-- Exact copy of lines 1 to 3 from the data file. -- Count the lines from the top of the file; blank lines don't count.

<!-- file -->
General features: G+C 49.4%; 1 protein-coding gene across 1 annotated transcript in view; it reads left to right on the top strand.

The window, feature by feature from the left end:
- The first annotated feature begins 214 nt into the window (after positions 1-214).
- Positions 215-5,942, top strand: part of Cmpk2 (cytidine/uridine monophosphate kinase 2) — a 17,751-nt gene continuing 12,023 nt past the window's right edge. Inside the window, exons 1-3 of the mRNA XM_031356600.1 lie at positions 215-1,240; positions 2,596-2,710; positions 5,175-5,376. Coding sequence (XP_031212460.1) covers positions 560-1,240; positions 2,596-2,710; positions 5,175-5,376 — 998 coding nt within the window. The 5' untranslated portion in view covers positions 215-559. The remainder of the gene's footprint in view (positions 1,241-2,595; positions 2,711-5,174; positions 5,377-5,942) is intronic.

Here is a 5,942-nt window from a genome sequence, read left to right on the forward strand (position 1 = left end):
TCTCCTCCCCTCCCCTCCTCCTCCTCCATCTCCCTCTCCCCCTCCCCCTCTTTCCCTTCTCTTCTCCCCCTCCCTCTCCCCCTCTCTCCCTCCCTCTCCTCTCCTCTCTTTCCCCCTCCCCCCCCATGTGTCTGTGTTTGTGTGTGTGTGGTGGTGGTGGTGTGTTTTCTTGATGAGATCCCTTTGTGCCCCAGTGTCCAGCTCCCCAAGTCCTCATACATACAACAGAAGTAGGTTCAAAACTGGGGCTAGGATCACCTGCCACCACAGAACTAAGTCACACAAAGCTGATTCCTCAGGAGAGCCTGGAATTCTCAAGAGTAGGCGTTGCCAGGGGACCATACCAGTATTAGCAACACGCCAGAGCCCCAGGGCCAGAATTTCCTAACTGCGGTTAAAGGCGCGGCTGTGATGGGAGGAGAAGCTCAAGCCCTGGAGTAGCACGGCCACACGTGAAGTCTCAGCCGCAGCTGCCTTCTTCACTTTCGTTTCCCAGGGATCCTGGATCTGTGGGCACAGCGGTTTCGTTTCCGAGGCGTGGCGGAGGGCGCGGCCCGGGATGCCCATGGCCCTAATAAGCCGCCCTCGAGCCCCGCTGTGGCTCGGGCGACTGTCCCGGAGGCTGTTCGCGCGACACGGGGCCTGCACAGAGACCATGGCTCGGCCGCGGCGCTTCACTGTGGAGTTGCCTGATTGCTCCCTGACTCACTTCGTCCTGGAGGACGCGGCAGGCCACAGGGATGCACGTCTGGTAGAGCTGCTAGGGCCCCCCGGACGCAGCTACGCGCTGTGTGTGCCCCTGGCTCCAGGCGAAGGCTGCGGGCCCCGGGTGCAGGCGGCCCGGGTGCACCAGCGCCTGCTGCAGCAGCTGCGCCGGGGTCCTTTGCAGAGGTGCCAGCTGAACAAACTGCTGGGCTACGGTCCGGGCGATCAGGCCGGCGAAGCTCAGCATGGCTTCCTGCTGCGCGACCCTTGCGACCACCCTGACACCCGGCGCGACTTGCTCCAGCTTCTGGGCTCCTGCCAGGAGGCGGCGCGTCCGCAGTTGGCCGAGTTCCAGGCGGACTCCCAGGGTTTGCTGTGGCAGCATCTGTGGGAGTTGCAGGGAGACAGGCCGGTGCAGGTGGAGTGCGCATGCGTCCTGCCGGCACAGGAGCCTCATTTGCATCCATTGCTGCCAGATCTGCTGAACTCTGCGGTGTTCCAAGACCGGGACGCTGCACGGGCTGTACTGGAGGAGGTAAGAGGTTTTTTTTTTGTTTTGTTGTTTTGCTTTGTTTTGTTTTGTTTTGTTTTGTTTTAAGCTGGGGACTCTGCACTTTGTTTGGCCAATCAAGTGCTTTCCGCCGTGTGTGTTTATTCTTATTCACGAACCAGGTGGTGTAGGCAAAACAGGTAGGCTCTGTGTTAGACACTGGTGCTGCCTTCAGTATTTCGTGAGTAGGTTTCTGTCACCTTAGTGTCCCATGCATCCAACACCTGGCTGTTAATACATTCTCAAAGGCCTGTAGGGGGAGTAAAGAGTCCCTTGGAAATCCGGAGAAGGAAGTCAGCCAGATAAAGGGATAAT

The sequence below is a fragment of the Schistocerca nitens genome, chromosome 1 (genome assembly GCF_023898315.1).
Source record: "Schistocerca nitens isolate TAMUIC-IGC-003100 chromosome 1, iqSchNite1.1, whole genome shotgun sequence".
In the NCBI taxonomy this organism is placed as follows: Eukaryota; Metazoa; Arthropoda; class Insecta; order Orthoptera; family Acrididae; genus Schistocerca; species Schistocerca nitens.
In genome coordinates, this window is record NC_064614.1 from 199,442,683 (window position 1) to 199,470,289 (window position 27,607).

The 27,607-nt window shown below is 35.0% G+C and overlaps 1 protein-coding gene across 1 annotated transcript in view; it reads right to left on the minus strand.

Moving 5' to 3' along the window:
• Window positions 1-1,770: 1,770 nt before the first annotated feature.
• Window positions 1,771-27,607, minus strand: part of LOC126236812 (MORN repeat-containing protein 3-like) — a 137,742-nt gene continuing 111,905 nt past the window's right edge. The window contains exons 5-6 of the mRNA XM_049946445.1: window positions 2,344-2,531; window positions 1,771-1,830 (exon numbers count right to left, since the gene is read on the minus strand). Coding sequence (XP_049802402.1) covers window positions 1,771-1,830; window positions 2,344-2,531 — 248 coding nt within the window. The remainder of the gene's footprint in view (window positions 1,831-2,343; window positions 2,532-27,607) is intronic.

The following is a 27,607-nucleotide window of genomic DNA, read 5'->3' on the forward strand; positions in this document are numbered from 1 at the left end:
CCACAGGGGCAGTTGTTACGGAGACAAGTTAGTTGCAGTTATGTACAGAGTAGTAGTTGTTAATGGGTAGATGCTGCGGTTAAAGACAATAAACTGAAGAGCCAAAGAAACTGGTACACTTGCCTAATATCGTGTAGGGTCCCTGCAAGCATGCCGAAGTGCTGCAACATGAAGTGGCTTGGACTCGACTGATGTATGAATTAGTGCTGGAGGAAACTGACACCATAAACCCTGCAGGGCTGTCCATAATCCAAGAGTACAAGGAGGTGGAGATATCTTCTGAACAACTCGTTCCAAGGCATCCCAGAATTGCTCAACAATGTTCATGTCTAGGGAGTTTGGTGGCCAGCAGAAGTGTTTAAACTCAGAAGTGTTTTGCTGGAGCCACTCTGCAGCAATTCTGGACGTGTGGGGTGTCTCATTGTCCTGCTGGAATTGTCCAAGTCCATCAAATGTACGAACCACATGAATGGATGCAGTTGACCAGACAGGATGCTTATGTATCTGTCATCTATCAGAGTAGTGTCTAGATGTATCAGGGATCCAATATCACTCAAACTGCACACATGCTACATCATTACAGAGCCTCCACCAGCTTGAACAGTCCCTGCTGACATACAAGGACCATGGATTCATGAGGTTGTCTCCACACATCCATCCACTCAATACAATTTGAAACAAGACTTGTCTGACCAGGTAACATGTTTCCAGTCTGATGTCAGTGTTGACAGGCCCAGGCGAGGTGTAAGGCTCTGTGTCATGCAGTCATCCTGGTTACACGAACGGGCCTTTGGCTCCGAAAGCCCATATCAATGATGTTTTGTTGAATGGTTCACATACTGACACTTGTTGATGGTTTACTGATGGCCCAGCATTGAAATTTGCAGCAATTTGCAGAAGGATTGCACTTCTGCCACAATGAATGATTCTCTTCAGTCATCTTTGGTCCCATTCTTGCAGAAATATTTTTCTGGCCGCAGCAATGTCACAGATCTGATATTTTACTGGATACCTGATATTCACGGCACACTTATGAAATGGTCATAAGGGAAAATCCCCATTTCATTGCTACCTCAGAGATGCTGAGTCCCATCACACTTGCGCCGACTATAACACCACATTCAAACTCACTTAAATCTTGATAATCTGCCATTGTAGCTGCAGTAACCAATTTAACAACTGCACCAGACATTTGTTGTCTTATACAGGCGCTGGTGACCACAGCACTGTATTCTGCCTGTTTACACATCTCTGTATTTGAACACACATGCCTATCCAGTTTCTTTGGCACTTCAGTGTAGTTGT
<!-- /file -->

General features: G+C 49.4%; 1 protein-coding gene across 1 annotated transcript in view; it reads left to right on the top strand.

The window, feature by feature from the left end:
- The first annotated feature begins 214 nt into the window (after positions 1-214).